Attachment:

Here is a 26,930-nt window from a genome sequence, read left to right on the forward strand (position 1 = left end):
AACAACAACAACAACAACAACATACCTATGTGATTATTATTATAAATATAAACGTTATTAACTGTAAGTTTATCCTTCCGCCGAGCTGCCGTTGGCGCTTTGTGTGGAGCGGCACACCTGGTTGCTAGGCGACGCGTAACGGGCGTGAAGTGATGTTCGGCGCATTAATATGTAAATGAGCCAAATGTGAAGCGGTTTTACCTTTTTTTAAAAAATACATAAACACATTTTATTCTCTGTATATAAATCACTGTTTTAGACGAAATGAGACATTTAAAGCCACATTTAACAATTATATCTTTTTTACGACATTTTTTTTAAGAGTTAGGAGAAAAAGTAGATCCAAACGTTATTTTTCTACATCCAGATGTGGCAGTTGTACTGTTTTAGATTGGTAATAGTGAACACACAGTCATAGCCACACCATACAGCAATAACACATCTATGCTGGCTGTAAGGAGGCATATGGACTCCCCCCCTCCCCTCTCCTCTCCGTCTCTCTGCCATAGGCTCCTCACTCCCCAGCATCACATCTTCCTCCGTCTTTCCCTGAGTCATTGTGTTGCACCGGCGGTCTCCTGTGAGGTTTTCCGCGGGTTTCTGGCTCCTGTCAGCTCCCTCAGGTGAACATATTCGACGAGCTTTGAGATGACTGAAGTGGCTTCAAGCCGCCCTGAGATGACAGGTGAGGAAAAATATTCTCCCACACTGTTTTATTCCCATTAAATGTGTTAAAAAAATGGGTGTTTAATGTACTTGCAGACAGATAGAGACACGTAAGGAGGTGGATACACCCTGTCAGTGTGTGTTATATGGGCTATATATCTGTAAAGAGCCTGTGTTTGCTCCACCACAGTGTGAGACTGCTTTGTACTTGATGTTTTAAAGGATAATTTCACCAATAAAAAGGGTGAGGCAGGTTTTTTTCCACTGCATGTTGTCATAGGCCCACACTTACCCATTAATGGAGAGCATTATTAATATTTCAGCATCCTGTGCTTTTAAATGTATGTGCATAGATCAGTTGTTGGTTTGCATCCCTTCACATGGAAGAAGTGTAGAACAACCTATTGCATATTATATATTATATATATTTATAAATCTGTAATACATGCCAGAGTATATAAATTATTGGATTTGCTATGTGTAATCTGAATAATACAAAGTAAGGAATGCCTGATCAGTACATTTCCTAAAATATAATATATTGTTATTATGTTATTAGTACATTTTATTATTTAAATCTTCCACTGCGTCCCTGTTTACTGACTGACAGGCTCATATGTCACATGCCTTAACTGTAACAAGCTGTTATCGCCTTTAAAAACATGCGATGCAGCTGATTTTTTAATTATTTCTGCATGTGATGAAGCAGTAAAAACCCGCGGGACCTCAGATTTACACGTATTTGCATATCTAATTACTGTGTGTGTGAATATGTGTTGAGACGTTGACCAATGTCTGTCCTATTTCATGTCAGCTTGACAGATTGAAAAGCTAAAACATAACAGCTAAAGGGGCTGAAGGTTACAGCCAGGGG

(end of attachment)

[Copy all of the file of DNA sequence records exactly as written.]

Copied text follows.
Here is a 26,930-nt window from a genome sequence, read left to right on the forward strand (position 1 = left end):
AACAACAACAACAACAACAACATACCTATGTGATTATTATTATAAATATAAACGTTATTAACTGTAAGTTTATCCTTCCGCCGAGCTGCCGTTGGCGCTTTGTGTGGAGCGGCACACCTGGTTGCTAGGCGACGCGTAACGGGCGTGAAGTGATGTTCGGCGCATTAATATGTAAATGAGCCAAATGTGAAGCGGTTTTACCTTTTTTTAAAAAATACATAAACACATTTTATTCTCTGTATATAAATCACTGTTTTAGACGAAATGAGACATTTAAAGCCACATTTAACAATTATATCTTTTTTACGACATTTTTTTTAAGAGTTAGGAGAAAAAGTAGATCCAAACGTTATTTTTCTACATCCAGATGTGGCAGTTGTACTGTTTTAGATTGGTAATAGTGAACACACAGTCATAGCCACACCATACAGCAATAACACATCTATGCTGGCTGTAAGGAGGCATATGGACTCCCCCCCTCCCCTCTCCTCTCCGTCTCTCTGCCATAGGCTCCTCACTCCCCAGCATCACATCTTCCTCCGTCTTTCCCTGAGTCATTGTGTTGCACCGGCGGTCTCCTGTGAGGTTTTCCGCGGGTTTCTGGCTCCTGTCAGCTCCCTCAGGTGAACATATTCGACGAGCTTTGAGATGACTGAAGTGGCTTCAAGCCGCCCTGAGATGACAGGTGAGGAAAAATATTCTCCCACACTGTTTTATTCCCATTAAATGTGTTAAAAAAATGGGTGTTTAATGTACTTGCAGACAGATAGAGACACGTAAGGAGGTGGATACACCCTGTCAGTGTGTGTTATATGGGCTATATATCTGTAAAGAGCCTGTGTTTGCTCCACCACAGTGTGAGACTGCTTTGTACTTGATGTTTTAAAGGATAATTTCACCAATAAAAAGGGTGAGGCAGGTTTTTTTCCACTGCATGTTGTCATAGGCCCACACTTACCCATTAATGGAGAGCATTATTAATATTTCAGCATCCTGTGCTTTTAAATGTATGTGCATAGATCAGTTGTTGGTTTGCATCCCTTCACATGGAAGAAGTGTAGAACAACCTATTGCATATTATATATTATATATATTTATAAATCTGTAATACATGCCAGAGTATATAAATTATTGGATTTGCTATGTGTAATCTGAATAATACAAAGTAAGGAATGCCTGATCAGTACATTTCCTAAAATATAATATATTGTTATTATGTTATTAGTACATTTTATTATTTAAATCTTCCACTGCGTCCCTGTTTACTGACTGACAGGCTCATATGTCACATGCCTTAACTGTAACAAGCTGTTATCGCCTTTAAAAACATGCGATGCAGCTGATTTTTTAATTATTTCTGCATGTGATGAAGCAGTAAAAACCCGCGGGACCTCAGATTTACACGTATTTGCATATCTAATTACTGTGTGTGTGAATATGTGTTGAGACGTTGACCAATGTCTGTCCTATTTCATGTCAGCTTGACAGATTGAAAAGCTAAAACATAACAGCTAAAGGGGCTGAAGGTTACAGCCAGGGG